When you move to a new country, it’s always interesting to observe the differences in how places work. Sometimes, a shared problem is solved in a completely different way (for example, the South African approach to separating out recyclable material from household rubbish); and sometimes, the problems your new city is struggling to overcome are hardly a problem at all in the place where you came from. Such is the case with Chicago’s recent encounter with epic snow. In total, about 25 inches have fallen on the city in the past two weeks or so, and since temperatures remained some way below freezing until this weekend, it has just stayed there (indeed, I think there’s been some snow on the ground continuously since before Christmas). This is a far different experience than back in my British homeland. Not only is there far less snow to start with, but a few days after a couple of inches has ground the country to a standstill, it also usually gets warm enough at some point of the days that follow to fairly quickly turn the snow to slush and melt it away. Thus we Brits are not faced with the problem that faced Chicago: what do you do with all the snow you’re clearing from the roads, paths, and car parks? You can only plough so much out of the way before you start risking real damage to the things you’re ploughing it against.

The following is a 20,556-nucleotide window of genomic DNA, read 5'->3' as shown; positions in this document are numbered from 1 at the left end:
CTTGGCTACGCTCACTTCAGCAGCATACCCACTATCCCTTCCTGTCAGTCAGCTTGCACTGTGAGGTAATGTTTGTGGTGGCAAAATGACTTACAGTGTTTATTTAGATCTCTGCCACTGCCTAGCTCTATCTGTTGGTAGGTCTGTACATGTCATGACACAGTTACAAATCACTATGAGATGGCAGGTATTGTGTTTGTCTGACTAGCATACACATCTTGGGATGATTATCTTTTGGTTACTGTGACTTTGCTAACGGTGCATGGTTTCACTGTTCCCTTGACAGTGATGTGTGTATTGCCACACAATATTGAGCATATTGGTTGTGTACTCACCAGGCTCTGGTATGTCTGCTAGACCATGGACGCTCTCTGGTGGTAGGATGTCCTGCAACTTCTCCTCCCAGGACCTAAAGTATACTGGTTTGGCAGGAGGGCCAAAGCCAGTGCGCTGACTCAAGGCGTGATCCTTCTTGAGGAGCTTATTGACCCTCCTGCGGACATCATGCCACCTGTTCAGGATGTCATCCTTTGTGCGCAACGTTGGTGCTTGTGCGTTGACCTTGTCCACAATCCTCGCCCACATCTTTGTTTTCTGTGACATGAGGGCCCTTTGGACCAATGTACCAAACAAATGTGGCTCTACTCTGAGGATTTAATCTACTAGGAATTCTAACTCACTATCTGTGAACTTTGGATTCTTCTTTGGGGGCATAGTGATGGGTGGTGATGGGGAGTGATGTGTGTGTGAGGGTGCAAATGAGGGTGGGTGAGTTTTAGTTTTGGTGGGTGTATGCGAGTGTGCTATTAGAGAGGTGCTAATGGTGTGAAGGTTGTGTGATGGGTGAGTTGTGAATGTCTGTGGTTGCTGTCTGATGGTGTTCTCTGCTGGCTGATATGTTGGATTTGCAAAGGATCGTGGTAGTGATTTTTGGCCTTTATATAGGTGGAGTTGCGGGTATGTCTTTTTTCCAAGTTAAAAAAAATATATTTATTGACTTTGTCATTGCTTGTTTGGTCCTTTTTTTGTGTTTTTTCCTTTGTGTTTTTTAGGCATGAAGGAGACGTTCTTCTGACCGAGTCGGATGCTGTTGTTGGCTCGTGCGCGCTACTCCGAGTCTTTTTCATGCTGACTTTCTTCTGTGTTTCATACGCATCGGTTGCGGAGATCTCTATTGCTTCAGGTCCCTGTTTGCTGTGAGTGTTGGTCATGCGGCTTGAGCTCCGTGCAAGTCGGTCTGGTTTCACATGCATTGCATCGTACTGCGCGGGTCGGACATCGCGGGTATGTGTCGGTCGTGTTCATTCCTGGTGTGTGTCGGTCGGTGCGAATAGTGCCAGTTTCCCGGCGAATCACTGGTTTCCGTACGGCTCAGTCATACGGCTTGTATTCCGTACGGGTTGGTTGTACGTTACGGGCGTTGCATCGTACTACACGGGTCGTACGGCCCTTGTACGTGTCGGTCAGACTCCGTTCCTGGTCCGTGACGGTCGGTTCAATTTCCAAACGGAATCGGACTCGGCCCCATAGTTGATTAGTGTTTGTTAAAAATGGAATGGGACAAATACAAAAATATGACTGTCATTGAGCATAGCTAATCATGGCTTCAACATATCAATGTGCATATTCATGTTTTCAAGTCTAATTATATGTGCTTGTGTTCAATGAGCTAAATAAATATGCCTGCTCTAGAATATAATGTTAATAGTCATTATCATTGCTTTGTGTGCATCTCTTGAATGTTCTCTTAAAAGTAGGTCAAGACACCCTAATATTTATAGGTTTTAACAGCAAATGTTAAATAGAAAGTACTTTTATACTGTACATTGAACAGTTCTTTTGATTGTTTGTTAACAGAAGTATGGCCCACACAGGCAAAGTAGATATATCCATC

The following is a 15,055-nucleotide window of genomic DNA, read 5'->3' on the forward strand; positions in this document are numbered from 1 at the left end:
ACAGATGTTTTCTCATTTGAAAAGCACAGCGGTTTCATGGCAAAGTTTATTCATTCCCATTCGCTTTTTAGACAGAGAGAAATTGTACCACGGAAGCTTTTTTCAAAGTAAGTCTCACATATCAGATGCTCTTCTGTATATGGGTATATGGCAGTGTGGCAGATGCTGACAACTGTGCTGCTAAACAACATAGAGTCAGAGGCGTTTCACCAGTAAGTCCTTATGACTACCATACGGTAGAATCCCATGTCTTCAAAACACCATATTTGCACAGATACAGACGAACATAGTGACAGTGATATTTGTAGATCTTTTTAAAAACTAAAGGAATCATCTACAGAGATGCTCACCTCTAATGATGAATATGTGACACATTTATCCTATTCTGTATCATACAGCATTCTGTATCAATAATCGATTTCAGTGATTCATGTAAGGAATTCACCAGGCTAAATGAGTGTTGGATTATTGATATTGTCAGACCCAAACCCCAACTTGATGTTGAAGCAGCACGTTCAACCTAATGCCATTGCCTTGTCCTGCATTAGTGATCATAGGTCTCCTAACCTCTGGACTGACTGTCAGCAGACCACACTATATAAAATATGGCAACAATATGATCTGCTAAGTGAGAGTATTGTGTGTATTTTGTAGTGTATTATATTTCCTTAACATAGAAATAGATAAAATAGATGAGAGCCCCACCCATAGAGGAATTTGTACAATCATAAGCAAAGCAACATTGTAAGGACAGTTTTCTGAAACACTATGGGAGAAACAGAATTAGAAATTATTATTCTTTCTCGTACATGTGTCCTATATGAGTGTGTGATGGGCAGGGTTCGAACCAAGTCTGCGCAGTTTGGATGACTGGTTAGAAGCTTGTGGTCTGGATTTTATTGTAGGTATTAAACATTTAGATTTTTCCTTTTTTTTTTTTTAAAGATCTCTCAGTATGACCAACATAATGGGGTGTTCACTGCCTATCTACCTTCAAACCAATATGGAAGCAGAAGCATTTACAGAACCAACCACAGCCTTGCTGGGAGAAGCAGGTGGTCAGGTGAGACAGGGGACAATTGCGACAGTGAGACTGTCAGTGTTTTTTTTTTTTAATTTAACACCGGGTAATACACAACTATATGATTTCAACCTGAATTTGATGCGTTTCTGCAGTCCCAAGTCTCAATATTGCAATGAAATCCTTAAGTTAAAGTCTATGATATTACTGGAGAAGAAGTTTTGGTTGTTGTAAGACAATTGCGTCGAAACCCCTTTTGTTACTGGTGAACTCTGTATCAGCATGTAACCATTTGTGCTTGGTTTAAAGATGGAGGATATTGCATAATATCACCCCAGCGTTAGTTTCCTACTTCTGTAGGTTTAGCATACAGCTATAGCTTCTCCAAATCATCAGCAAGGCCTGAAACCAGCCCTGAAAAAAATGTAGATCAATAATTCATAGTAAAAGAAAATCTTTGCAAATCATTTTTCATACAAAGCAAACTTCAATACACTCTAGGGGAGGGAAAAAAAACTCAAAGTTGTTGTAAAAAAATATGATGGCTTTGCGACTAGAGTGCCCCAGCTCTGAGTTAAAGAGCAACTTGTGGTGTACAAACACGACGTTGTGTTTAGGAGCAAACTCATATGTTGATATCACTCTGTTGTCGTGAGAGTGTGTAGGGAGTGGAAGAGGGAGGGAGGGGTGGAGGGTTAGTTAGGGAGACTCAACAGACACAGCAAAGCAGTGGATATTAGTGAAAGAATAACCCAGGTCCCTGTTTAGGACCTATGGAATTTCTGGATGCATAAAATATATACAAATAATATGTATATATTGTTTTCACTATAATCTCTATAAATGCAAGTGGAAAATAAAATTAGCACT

It’s also a very bad idea to dump snow into waterways, despite the inviting proximity of the shores of Lake Michigan: you’d be dumping a concentrated dose of pollutants at the same time. Chicago’s solution was to load the snow onto trucks, drive it to flat, empty spaces, and dump it there, creating new landscapes of snowy spoil. In Hyde Park, the designated dumping point was an empty lot a couple of blocks away from my flat.
Morphologically, these mounds look like a bizarro-world version of the moraines that form at the end of glaciers, where the rock debris that they grind off and pick up are redeposited as the ice melts. It is certainly true that like glaciers, mankind’s trucks and lorries are rather indiscriminate about what they are sweeping up and redepositing elsewhere. As well as the pollutants previously mentioned, you could see dirt, sand and grit – and even some much larger clasts – within these snow piles.
In the warmer temperatures we’re forecast for most of this week, these mounds, and the snow elsewhere, will finally start to melt away, which will bring on the next problem – negotiating the copious puddles that will result. Does anybody know the American for Wellington boots?